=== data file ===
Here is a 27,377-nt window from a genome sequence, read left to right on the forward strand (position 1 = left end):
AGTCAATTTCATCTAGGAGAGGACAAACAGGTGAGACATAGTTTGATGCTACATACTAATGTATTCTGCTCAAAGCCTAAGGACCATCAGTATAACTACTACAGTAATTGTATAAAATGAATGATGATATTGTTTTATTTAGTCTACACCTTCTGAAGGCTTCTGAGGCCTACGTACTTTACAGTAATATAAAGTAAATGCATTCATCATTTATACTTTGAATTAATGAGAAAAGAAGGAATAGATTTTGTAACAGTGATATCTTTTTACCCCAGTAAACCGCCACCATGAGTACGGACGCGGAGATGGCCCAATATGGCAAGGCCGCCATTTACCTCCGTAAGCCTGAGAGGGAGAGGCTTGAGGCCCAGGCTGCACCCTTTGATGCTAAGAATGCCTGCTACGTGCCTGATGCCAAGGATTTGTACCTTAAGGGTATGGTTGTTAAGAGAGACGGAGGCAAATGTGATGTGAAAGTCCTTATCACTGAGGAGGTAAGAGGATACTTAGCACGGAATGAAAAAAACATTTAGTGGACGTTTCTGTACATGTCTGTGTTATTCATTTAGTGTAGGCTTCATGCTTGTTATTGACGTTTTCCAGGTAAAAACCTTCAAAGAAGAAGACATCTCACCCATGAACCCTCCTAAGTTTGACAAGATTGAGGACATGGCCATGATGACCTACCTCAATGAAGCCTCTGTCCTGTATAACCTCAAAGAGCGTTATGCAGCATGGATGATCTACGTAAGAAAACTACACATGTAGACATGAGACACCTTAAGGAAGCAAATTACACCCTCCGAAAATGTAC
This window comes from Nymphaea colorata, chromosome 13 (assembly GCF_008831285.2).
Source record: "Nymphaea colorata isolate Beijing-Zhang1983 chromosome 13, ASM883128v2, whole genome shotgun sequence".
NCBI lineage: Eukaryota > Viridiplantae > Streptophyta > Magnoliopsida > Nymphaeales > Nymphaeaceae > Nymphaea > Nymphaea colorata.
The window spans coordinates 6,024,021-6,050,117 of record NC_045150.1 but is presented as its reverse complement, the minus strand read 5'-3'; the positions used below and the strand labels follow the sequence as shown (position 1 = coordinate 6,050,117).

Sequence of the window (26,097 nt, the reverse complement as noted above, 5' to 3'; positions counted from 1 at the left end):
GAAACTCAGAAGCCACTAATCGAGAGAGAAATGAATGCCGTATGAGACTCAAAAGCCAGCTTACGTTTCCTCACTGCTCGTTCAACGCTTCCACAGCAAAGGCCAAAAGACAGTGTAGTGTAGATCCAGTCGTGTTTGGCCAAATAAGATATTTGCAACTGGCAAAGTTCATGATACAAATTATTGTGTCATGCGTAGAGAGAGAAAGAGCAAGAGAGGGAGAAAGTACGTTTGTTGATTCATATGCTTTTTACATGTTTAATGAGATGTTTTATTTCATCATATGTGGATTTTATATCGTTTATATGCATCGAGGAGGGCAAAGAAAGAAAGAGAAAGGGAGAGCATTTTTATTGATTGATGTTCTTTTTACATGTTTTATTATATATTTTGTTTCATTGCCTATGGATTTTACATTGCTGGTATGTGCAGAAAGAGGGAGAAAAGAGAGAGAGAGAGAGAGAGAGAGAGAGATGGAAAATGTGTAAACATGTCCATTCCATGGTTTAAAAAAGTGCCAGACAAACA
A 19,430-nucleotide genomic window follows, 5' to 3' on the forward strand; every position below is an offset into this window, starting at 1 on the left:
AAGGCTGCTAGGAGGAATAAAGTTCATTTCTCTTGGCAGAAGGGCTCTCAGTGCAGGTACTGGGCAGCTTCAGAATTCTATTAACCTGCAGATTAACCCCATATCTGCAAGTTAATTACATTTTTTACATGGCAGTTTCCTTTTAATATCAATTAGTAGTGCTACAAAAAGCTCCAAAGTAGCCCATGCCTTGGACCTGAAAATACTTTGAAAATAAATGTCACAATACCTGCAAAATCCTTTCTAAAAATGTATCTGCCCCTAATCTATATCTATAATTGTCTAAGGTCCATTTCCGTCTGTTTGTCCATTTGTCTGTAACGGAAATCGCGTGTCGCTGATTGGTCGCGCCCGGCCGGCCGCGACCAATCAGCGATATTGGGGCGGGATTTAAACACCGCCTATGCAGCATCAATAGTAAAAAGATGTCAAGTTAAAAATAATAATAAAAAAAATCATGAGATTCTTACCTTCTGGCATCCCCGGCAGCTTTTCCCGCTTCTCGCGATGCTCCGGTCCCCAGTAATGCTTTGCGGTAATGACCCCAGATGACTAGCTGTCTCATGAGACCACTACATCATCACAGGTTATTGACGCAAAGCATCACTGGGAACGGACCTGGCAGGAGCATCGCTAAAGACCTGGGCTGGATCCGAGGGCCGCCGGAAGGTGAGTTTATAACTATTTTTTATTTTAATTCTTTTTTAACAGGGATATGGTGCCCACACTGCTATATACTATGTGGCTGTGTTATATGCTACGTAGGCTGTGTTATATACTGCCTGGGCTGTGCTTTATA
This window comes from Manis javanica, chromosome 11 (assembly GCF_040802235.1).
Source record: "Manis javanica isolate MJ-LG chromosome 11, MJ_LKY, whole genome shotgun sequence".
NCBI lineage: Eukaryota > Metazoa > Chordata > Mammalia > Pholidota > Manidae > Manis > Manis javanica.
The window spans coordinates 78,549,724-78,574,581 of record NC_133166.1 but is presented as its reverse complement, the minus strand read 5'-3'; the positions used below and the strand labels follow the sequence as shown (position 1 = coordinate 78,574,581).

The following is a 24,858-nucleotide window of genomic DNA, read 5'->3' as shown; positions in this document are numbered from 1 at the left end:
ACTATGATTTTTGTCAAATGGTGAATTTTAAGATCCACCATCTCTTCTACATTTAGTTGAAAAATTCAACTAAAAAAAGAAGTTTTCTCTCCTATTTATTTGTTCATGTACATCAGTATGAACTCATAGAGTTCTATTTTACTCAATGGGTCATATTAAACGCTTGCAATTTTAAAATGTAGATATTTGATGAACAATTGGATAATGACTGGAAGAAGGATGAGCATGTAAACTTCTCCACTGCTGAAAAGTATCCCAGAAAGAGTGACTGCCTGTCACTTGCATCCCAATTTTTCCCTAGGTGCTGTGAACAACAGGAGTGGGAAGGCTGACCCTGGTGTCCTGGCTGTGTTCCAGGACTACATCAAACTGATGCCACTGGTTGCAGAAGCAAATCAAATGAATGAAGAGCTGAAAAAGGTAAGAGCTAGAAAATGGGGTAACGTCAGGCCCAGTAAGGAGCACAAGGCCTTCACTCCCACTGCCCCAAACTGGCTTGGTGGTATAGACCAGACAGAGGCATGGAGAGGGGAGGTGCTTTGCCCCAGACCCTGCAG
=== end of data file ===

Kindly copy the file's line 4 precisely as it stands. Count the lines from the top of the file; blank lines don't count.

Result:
Source record: "Nymphaea colorata isolate Beijing-Zhang1983 chromosome 13, ASM883128v2, whole genome shotgun sequence".